Indian Space Research Organization (ISRO) announced the launch on Feb. 25. The satellites launched included two each from Canada and Austria and one from Denmark and Britain. India and the French also collaborated on a satellite.
ISRO said the Indo-French satellite will carry two climate tools developed for analyzing ocean current and sea surface heights.
The Canadian satellites (CanX-3 BRITE and Sapphire), which the Canadian Space Agency call "sentinel in the sky," will circle the globe every 100 minutes, scanning space to pinpoint asteroids that may come close to Earth and watch over brighter stars that we commonly use on Earth to connect the dots in constellations.
Information from the satellites could help deflect asteroids whose trajectory might threaten Earth, Canadian space officials say.
Earlier this month, an asteroid shot past but fairly close to Earth on the same day a much smaller, previously undetected meteor hit Russia, injuring over 1,000 people and leaving widespread damage.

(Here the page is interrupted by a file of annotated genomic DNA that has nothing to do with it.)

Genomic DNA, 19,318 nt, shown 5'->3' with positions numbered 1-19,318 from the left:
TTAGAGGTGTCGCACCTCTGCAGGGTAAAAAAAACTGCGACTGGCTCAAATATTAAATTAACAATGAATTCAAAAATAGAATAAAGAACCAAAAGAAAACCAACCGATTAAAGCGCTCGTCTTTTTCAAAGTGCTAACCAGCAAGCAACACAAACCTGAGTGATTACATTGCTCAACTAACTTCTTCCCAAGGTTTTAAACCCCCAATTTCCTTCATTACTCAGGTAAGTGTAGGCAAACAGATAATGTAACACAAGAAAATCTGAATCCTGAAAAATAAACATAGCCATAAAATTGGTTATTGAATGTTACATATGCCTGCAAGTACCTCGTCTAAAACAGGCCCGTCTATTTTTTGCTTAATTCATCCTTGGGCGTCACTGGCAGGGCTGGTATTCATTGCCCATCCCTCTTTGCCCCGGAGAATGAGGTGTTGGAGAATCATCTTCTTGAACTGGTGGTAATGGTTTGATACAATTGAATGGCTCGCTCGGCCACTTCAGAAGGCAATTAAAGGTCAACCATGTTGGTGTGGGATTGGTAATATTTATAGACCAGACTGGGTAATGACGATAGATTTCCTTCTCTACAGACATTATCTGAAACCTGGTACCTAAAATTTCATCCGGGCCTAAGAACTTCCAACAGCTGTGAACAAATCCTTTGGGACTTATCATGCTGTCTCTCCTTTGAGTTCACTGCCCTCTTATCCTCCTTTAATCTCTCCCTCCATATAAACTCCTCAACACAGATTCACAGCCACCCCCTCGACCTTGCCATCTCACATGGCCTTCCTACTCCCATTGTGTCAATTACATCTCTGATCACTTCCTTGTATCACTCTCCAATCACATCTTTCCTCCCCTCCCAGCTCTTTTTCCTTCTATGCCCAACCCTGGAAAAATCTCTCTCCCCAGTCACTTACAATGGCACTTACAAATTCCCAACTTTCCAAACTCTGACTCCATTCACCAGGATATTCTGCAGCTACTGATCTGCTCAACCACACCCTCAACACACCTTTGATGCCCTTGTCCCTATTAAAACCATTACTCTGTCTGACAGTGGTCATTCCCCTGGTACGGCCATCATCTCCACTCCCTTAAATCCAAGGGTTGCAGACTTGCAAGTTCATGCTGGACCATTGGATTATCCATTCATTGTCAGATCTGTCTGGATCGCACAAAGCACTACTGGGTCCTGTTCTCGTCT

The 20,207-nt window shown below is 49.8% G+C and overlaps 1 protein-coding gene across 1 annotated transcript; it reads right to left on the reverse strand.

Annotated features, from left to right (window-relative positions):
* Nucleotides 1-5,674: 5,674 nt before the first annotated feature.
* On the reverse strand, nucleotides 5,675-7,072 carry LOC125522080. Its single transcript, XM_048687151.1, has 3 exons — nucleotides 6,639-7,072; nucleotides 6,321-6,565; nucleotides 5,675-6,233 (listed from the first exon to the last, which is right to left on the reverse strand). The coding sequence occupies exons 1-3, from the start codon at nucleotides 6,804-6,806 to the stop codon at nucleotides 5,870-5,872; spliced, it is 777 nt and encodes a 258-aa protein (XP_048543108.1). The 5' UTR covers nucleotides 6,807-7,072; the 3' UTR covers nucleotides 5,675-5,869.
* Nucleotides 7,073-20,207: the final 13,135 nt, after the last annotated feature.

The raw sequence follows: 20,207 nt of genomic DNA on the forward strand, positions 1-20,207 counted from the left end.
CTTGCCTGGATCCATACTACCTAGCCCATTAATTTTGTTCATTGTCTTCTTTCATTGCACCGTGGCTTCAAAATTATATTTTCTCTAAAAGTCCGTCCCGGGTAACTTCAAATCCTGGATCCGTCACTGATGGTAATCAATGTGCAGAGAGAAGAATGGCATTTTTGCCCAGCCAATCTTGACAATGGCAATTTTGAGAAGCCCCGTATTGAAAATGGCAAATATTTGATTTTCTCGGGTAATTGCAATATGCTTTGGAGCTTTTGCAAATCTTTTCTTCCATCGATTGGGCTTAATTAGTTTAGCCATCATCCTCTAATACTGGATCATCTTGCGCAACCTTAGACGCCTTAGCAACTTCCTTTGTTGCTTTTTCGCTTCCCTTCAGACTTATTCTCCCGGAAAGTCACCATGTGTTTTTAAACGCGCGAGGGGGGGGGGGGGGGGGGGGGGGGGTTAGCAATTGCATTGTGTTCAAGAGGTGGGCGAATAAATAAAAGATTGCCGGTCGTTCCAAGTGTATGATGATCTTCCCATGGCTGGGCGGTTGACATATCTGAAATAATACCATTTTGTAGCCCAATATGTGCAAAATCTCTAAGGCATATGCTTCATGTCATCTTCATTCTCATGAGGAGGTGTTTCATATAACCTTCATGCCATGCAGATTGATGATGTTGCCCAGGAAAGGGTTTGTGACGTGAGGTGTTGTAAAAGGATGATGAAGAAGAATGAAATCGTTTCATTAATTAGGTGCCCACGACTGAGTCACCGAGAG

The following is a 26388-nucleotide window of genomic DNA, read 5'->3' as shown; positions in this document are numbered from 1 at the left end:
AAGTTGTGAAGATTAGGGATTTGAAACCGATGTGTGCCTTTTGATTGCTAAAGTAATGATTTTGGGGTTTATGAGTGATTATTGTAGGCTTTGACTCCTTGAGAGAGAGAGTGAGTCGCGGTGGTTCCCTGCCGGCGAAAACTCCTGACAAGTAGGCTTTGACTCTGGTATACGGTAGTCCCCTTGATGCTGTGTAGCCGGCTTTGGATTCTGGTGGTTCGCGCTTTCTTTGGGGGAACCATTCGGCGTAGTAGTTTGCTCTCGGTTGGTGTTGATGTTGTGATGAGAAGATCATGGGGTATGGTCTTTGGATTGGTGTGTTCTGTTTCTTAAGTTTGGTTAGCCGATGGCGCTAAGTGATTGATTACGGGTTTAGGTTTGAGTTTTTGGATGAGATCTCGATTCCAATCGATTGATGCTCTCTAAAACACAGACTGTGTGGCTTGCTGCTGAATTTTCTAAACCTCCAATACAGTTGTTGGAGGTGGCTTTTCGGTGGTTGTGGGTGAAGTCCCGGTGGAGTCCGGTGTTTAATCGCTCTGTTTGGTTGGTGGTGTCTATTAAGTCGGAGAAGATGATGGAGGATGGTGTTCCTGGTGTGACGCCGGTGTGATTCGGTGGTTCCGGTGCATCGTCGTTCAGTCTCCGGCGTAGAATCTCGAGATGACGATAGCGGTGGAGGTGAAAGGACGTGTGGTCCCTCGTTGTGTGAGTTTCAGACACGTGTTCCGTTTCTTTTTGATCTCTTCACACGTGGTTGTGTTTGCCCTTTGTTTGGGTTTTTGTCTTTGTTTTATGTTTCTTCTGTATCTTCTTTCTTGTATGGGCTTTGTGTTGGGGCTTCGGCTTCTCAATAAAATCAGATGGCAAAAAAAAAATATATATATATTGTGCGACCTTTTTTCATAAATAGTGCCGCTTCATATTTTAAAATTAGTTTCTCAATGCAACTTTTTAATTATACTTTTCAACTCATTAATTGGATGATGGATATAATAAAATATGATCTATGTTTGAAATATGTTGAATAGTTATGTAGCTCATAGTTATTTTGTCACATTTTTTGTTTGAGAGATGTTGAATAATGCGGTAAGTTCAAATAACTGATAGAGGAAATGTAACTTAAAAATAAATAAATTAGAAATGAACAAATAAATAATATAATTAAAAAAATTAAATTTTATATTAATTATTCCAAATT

The Austrian satellite (TUGSat-1 BRITE), a first for the small country, will investigate bright stars by watching the changes in brightness using a technique called photometry (measuring visible light).
The Denmark satellite (AAUSat 3) will test the capabilities of automatic identification of ships (AIS) technology, following the beacons that ships are required to send out with information about their cargo and destination. Most of the testing will focus on the water around Greenland.
And the Britain-developed satellite (STRaND-1) will broadcast the sound of human screams into space to see if anyone nearby can hear them. Also, the satellite makers will be testing how well the satellite is controlled by a smartphone.
India's rocket launch is part of an expanding national space program that includes an unmanned Mars trip and plans for 10 space voyages in 2013.
In 2008, the ISRO successfully launched 10 satellites in a single mission.